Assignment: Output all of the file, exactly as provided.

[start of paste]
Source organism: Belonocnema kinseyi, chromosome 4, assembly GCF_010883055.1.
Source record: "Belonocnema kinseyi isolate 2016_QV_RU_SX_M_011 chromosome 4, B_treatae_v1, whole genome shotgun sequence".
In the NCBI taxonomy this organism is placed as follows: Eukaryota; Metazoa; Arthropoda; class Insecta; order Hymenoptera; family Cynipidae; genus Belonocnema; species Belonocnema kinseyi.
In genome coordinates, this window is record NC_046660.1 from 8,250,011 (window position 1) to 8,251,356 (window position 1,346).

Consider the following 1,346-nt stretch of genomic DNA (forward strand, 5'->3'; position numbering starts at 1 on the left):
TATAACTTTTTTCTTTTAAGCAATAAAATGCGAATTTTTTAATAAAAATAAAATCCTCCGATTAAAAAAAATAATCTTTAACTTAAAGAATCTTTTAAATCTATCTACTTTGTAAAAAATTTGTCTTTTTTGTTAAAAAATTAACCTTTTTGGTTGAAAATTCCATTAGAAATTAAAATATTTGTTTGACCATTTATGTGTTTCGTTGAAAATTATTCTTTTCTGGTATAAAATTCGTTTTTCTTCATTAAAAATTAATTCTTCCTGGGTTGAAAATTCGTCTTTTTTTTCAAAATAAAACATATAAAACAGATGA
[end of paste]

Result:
Source organism: Belonocnema kinseyi, chromosome 4, assembly GCF_010883055.1.
Source record: "Belonocnema kinseyi isolate 2016_QV_RU_SX_M_011 chromosome 4, B_treatae_v1, whole genome shotgun sequence".
In the NCBI taxonomy this organism is placed as follows: Eukaryota; Metazoa; Arthropoda; class Insecta; order Hymenoptera; family Cynipidae; genus Belonocnema; species Belonocnema kinseyi.
In genome coordinates, this window is record NC_046660.1 from 8,250,011 (window position 1) to 8,251,356 (window position 1,346).

Consider the following 1,346-nt stretch of genomic DNA (forward strand, 5'->3'; position numbering starts at 1 on the left):
TATAACTTTTTTCTTTTAAGCAATAAAATGCGAATTTTTTAATAAAAATAAAATCCTCCGATTAAAAAAAATAATCTTTAACTTAAAGAATCTTTTAAATCTATCTACTTTGTAAAAAATTTGTCTTTTTTGTTAAAAAATTAACCTTTTTGGTTGAAAATTCCATTAGAAATTAAAATATTTGTTTGACCATTTATGTGTTTCGTTGAAAATTATTCTTTTCTGGTATAAAATTCGTTTTTCTTCATTAAAAATTAATTCTTCCTGGGTTGAAAATTCGTCTTTTTTTTCAAAATAAAACATATAAAACAGATGA